Why You Can’t Find the Country Girls
By Cait Carpenter | May 7, 2014
I’m going to start this post off by pointing out that although I absolutely abhor the term “country girl,” for ease of communication, I am going to use it, though I will shudder each time I type those words. Country girl. Eeh.
So, I have these buddies of the male variety that I often see posting on Facebook that they cannot find a good country woman. I read this and wonder, just how rare are we? “Real” country women? “Good” country woman? (And what’s a “bad” country woman, for that matter?) I mean, I’m right here, and my friends are pretty solid, concrete human beings. They aren’t virtual or made of polyester. Some could even be considered organic!
I realize the problem when I run into these guys at the bar with their arms around little shortie-short chickies in straw hats and very, very clean cowboy boots. Here’s the first problem – “real” country girls (ugh) are in disguise. We are literally camouflaged, unless you know what to look for. A wise woman once said that boot tops are like lingerie – they make you feel pretty, but they should be hidden to most and not flashed around. Currently I’m dressed like an 80-year old grandmother in muck boots and, although I wouldn’t go out like this, I’m sure there are a bunch of other women out there raising their glass when I say – we DON’T look like that.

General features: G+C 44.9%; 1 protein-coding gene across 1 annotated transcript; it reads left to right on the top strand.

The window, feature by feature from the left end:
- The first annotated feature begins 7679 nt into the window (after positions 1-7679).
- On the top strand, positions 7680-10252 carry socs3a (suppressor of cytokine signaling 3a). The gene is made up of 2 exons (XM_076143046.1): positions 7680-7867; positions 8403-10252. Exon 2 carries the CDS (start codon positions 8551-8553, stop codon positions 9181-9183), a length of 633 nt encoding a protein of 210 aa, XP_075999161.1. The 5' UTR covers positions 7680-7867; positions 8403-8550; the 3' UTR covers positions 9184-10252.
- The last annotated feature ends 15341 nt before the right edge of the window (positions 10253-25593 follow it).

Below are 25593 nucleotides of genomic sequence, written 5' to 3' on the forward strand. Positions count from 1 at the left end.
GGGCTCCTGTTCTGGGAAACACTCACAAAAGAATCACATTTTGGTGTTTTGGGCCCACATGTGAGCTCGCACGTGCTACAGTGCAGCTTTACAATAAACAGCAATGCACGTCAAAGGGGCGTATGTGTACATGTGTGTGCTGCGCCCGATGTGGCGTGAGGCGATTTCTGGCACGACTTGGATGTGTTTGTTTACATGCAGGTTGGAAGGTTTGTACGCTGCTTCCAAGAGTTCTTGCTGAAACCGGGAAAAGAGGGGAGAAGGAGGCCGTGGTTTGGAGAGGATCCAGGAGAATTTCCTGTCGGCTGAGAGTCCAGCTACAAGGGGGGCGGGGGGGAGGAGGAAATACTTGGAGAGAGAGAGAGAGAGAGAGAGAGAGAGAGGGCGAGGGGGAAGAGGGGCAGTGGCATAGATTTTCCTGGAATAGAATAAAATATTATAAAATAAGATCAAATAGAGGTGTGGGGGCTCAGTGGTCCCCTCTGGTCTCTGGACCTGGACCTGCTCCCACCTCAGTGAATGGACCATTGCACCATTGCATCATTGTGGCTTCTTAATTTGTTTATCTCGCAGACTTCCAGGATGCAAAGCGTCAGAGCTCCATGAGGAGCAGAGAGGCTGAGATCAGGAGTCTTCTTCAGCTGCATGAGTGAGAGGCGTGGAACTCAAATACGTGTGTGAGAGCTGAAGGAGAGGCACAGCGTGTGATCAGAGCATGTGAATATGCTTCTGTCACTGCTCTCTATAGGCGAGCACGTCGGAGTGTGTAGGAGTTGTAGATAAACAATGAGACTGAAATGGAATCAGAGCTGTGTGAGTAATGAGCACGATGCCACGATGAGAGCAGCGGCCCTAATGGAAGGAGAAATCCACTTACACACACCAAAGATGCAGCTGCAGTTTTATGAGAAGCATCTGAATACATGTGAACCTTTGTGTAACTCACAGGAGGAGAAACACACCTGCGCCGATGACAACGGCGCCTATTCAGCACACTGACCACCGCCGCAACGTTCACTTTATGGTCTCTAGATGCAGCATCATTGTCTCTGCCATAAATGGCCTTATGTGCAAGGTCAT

Secondly, we probably aren’t at the bar. Granted, we’re more likely to be at the bar then at a club, but we’re also more likely to be cooking dinner or having hard cider on the porch then be at the bar. That could also be beer on the porch, but as my digestives have an aversion to gluten, I must settle for hard cider. Actually, scratch that, I do not settle. Hard cider, when consumed in moderation, is wonderfulicious. Back on topic, though, seriously. Two or three ciders costs 50 pounds of rabbit food. I can NOT leave pounds and pounds of rabbit food at the bar, I just can’t. Also, I have to milk very early in the morning.
Besides us being camouflaged and bound by priorities, we also seek very specific traits in a mate. One of these traits is the ability to clean my barn. I mean, our barns, of course. I’m not talking about me here, my boyfriend lives to clean my barn. Hi, honey! Other attractive things include the ability to bring home the bacon (literally, bring us bacon), extensive knowledge of tractor implements and an urge to use them, and ownership of a beautiful stock trailer.
I could write a full dissertation on elements that ensure authenticity of a country girl (barf), but I don’t have time for all that. There are hungry rabbits and goats full of milk calling my name. If you’d like, you’re more than welcome to come help. Boyfriend, that’s your cue!
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